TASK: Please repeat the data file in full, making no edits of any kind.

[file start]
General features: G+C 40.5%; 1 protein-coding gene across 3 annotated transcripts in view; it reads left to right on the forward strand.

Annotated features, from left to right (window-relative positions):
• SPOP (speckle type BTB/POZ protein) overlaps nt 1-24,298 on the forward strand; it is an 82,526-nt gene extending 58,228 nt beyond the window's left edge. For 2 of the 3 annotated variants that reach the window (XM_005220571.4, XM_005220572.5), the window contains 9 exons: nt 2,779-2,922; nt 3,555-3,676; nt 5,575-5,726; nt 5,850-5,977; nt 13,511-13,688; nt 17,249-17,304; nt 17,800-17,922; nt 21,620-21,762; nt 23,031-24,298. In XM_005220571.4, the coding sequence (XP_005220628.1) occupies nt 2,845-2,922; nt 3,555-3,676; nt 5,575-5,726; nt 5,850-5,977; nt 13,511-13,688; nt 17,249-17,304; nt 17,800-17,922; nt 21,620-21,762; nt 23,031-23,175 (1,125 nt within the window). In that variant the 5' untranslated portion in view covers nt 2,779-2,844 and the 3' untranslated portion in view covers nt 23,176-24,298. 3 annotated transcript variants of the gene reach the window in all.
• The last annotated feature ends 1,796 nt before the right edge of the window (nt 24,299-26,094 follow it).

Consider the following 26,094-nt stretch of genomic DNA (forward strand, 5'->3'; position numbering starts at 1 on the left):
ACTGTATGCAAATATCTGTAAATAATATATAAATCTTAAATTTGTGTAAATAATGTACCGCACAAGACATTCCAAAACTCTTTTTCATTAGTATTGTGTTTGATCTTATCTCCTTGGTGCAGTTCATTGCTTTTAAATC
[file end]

General features: G+C 40.5%; 1 protein-coding gene across 3 annotated transcripts in view; it reads left to right on the forward strand.

Annotated features, from left to right (window-relative positions):
• SPOP (speckle type BTB/POZ protein) overlaps nt 1-24,298 on the forward strand; it is an 82,526-nt gene extending 58,228 nt beyond the window's left edge. For 2 of the 3 annotated variants that reach the window (XM_005220571.4, XM_005220572.5), the window contains 9 exons: nt 2,779-2,922; nt 3,555-3,676; nt 5,575-5,726; nt 5,850-5,977; nt 13,511-13,688; nt 17,249-17,304; nt 17,800-17,922; nt 21,620-21,762; nt 23,031-24,298. In XM_005220571.4, the coding sequence (XP_005220628.1) occupies nt 2,845-2,922; nt 3,555-3,676; nt 5,575-5,726; nt 5,850-5,977; nt 13,511-13,688; nt 17,249-17,304; nt 17,800-17,922; nt 21,620-21,762; nt 23,031-23,175 (1,125 nt within the window). In that variant the 5' untranslated portion in view covers nt 2,779-2,844 and the 3' untranslated portion in view covers nt 23,176-24,298. 3 annotated transcript variants of the gene reach the window in all.
• The last annotated feature ends 1,796 nt before the right edge of the window (nt 24,299-26,094 follow it).

Consider the following 26,094-nt stretch of genomic DNA (forward strand, 5'->3'; position numbering starts at 1 on the left):
ACTGTATGCAAATATCTGTAAATAATATATAAATCTTAAATTTGTGTAAATAATGTACCGCACAAGACATTCCAAAACTCTTTTTCATTAGTATTGTGTTTGATCTTATCTCCTTGGTGCAGTTCATTGCTTTTAAATC